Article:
For most people, Feb. 3-Aug. 30 is a beautiful time of year: Valentine’s Day, Easter, the return of spring, the lazy days of summer, etc. For hardcore football fans, that span is a 208-day pigskinless death march marking the impossibly slow passage of time between the Giants winning Super Bowl XLII and Utah and BYU kicking off their 2008 seasons. (NFL fans have to wait five days beyond that to Sept. 4.) Spring and summer no longer need be filled with prolonged suffering thanks to the Arena Football League and the invention of off-season football, proving once again that America is the greatest country on earth. The arena version of the game offers enough similarity to regular season football to make it appealing and enough difference to make it interesting. Instead of catching pneumonia at the frozen tundra of Lambeau Field, you get a constant 70 degrees indoors. Instead of three-yards-and-a-cloud-of-dust offenses, you get passing on nearly every down and teams scoring 50 points on a slow night. To make the smaller field less cluttered, they got rid of three guys (mostly the fattest guys) on each side of the ball.Football season starts up again in Salt Lake City on Saturday, March 1, when the UTAH BLAZE open their third season at home against the Arizona Rattlers in the first of eight regular season home games. Suddenly, Aug. 30 doesn’t seem so far away. Utah Blaze vs. Arizona Rattlers @ EnergySolutions Arena, 301 W. South Temple, 257-3111, Saturday, March 1, 7 p.m. Tickets $10-$75. UtahBlaze.com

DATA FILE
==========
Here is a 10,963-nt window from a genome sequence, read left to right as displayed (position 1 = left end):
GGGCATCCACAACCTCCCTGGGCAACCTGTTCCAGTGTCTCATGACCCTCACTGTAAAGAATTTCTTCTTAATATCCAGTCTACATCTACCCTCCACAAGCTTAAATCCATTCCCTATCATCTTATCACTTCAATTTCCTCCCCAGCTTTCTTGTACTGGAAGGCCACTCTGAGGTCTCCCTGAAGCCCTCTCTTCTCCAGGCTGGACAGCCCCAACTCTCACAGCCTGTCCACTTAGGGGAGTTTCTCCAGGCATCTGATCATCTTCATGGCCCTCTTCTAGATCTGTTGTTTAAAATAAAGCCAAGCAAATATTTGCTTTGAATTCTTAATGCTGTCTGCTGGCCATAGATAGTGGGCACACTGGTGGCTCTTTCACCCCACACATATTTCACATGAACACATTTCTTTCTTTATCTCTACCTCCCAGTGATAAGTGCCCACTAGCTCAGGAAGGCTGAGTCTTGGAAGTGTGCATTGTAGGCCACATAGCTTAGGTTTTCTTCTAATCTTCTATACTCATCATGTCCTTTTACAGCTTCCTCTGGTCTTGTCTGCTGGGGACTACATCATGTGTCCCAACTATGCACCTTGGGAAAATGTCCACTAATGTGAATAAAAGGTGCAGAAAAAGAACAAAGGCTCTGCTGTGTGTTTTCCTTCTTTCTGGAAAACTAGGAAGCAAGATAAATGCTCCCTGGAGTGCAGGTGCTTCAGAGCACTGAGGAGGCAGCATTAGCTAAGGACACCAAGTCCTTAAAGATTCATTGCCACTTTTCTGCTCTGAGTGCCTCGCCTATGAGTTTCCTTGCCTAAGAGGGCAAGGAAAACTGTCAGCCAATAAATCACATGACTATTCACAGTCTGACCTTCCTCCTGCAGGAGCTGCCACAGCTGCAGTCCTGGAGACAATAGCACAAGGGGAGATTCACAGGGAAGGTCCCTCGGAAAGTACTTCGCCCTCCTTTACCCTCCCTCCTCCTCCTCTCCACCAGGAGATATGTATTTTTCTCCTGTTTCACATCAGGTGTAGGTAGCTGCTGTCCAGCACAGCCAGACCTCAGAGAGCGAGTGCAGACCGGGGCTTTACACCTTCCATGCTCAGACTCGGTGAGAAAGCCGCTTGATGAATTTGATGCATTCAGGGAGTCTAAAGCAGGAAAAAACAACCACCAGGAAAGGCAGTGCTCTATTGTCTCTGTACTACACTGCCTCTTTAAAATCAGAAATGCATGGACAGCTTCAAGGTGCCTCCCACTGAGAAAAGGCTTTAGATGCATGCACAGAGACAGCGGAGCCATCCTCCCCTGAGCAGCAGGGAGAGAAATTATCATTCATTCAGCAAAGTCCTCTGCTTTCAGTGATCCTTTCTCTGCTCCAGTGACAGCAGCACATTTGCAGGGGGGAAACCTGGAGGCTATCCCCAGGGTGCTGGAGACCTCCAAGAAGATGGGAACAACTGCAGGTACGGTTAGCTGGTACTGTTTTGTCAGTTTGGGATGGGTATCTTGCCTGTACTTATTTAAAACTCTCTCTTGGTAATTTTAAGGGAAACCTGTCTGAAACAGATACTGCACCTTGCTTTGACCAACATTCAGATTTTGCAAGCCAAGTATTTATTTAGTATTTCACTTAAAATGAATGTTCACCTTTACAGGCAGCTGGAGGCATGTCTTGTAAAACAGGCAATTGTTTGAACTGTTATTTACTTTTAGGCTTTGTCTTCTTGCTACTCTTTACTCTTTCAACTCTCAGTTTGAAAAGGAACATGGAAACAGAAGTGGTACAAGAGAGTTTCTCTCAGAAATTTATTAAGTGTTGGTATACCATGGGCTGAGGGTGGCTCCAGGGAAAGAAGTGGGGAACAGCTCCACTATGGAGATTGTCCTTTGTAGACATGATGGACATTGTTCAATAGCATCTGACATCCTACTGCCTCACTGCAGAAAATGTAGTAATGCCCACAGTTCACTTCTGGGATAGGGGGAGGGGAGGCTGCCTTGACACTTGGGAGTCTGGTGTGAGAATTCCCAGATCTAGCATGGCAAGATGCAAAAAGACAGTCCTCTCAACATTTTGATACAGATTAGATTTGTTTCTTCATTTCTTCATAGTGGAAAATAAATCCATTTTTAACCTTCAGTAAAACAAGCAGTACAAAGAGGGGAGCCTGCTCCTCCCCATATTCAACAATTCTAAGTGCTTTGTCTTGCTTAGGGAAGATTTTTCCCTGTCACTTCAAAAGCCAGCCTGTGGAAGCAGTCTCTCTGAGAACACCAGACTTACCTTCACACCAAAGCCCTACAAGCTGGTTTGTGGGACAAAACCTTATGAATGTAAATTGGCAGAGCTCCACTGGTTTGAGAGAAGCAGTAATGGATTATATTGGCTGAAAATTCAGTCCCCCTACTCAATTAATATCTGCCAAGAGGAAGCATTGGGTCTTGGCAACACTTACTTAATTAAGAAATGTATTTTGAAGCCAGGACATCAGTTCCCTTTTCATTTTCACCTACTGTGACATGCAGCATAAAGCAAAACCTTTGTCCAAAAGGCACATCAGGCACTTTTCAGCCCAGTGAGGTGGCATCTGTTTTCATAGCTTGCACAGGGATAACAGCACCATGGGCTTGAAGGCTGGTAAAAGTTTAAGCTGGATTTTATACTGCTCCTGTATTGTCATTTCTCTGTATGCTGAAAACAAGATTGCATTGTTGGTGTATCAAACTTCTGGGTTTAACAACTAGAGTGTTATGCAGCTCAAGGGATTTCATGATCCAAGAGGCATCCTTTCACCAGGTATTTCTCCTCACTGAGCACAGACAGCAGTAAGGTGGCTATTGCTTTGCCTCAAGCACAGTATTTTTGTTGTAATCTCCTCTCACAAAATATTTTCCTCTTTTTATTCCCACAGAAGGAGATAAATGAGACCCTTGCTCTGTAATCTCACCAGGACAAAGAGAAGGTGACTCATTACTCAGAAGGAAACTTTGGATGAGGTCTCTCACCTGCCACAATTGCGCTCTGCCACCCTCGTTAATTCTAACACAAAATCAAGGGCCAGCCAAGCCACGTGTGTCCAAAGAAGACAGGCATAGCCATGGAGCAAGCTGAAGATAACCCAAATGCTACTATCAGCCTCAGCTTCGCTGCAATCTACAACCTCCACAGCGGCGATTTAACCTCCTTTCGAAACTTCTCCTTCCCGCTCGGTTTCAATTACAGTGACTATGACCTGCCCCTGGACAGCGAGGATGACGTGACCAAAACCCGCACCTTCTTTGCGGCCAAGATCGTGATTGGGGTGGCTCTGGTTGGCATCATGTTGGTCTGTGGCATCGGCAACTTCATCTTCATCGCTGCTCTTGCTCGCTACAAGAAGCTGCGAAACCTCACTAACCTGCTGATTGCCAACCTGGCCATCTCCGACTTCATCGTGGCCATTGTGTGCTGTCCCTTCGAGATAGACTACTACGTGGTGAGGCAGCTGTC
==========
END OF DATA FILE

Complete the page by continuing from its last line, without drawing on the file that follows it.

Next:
By Kris Heitkamp